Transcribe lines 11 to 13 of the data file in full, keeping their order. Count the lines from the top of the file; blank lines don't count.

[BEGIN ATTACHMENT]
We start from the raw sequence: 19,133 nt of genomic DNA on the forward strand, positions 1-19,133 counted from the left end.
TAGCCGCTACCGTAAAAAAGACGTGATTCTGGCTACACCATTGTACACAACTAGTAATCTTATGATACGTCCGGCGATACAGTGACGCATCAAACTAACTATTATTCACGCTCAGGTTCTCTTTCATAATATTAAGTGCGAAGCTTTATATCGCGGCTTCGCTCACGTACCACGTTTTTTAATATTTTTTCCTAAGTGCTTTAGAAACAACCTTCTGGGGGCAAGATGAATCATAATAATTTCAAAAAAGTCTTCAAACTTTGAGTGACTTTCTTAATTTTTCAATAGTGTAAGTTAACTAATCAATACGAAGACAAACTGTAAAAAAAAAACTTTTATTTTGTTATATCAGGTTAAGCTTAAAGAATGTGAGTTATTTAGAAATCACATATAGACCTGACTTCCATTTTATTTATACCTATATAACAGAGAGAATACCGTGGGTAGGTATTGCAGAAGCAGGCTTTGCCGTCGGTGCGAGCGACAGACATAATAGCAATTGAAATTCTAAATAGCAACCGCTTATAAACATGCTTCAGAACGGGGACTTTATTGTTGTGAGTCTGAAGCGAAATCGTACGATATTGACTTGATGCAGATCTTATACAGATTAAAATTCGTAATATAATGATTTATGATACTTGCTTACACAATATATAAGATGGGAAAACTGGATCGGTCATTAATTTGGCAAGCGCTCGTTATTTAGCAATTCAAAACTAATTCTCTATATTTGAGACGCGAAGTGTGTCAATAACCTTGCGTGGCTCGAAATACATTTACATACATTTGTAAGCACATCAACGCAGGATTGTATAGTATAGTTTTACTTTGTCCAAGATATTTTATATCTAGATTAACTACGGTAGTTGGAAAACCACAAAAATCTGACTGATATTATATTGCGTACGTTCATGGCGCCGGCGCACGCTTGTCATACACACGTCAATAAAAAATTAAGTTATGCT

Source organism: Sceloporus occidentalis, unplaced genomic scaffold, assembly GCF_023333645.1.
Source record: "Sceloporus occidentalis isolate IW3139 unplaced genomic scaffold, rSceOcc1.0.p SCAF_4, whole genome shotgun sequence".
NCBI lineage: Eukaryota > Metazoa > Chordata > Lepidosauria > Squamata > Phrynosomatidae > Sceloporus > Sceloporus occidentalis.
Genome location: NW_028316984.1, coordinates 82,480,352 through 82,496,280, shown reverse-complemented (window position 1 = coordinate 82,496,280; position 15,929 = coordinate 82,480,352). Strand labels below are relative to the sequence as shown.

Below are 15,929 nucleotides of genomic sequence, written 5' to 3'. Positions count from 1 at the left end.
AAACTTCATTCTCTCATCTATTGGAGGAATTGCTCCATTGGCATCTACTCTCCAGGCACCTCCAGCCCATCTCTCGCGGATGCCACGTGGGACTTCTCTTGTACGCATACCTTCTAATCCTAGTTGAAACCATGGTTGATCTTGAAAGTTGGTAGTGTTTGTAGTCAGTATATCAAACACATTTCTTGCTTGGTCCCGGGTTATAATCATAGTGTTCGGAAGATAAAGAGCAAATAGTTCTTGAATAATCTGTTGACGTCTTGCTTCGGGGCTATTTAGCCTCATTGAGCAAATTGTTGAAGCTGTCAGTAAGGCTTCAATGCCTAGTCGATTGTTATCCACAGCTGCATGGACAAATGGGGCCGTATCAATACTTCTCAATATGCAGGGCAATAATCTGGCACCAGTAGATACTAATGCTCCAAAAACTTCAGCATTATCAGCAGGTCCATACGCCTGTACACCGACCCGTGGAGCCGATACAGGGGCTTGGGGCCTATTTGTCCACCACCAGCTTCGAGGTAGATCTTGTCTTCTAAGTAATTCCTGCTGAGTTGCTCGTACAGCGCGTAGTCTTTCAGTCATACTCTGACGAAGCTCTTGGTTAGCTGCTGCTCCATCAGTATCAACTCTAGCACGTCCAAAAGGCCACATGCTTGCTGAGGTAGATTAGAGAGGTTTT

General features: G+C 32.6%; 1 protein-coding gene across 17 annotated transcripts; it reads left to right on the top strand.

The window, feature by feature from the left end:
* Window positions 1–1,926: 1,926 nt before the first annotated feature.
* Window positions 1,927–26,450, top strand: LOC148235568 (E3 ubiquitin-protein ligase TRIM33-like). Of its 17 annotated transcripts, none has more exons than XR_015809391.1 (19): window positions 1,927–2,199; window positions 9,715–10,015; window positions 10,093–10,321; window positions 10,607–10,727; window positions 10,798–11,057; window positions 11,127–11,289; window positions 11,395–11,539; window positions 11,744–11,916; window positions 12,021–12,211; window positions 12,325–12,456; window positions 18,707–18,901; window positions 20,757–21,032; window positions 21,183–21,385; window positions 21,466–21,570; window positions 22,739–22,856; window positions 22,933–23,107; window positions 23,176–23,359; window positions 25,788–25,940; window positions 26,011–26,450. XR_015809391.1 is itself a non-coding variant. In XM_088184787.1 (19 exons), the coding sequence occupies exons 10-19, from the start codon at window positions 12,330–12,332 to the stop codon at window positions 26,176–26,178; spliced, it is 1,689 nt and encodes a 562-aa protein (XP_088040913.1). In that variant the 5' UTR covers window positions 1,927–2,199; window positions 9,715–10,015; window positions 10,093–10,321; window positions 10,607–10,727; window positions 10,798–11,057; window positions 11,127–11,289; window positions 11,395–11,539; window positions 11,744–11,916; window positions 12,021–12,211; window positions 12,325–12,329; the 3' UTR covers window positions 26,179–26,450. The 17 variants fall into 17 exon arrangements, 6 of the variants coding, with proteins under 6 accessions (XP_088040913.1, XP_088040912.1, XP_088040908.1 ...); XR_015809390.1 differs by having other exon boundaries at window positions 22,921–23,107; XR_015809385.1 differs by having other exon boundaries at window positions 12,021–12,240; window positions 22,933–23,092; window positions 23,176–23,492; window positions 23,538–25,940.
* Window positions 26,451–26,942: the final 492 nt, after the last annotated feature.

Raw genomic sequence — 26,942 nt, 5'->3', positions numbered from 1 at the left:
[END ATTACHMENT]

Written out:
* Window positions 1–1,926: 1,926 nt before the first annotated feature.
* Window positions 1,927–26,450, top strand: LOC148235568 (E3 ubiquitin-protein ligase TRIM33-like). Of its 17 annotated transcripts, none has more exons than XR_015809391.1 (19): window positions 1,927–2,199; window positions 9,715–10,015; window positions 10,093–10,321; window positions 10,607–10,727; window positions 10,798–11,057; window positions 11,127–11,289; window positions 11,395–11,539; window positions 11,744–11,916; window positions 12,021–12,211; window positions 12,325–12,456; window positions 18,707–18,901; window positions 20,757–21,032; window positions 21,183–21,385; window positions 21,466–21,570; window positions 22,739–22,856; window positions 22,933–23,107; window positions 23,176–23,359; window positions 25,788–25,940; window positions 26,011–26,450. XR_015809391.1 is itself a non-coding variant. In XM_088184787.1 (19 exons), the coding sequence occupies exons 10-19, from the start codon at window positions 12,330–12,332 to the stop codon at window positions 26,176–26,178; spliced, it is 1,689 nt and encodes a 562-aa protein (XP_088040913.1). In that variant the 5' UTR covers window positions 1,927–2,199; window positions 9,715–10,015; window positions 10,093–10,321; window positions 10,607–10,727; window positions 10,798–11,057; window positions 11,127–11,289; window positions 11,395–11,539; window positions 11,744–11,916; window positions 12,021–12,211; window positions 12,325–12,329; the 3' UTR covers window positions 26,179–26,450. The 17 variants fall into 17 exon arrangements, 6 of the variants coding, with proteins under 6 accessions (XP_088040913.1, XP_088040912.1, XP_088040908.1 ...); XR_015809390.1 differs by having other exon boundaries at window positions 22,921–23,107; XR_015809385.1 differs by having other exon boundaries at window positions 12,021–12,240; window positions 22,933–23,092; window positions 23,176–23,492; window positions 23,538–25,940.
* Window positions 26,451–26,942: the final 492 nt, after the last annotated feature.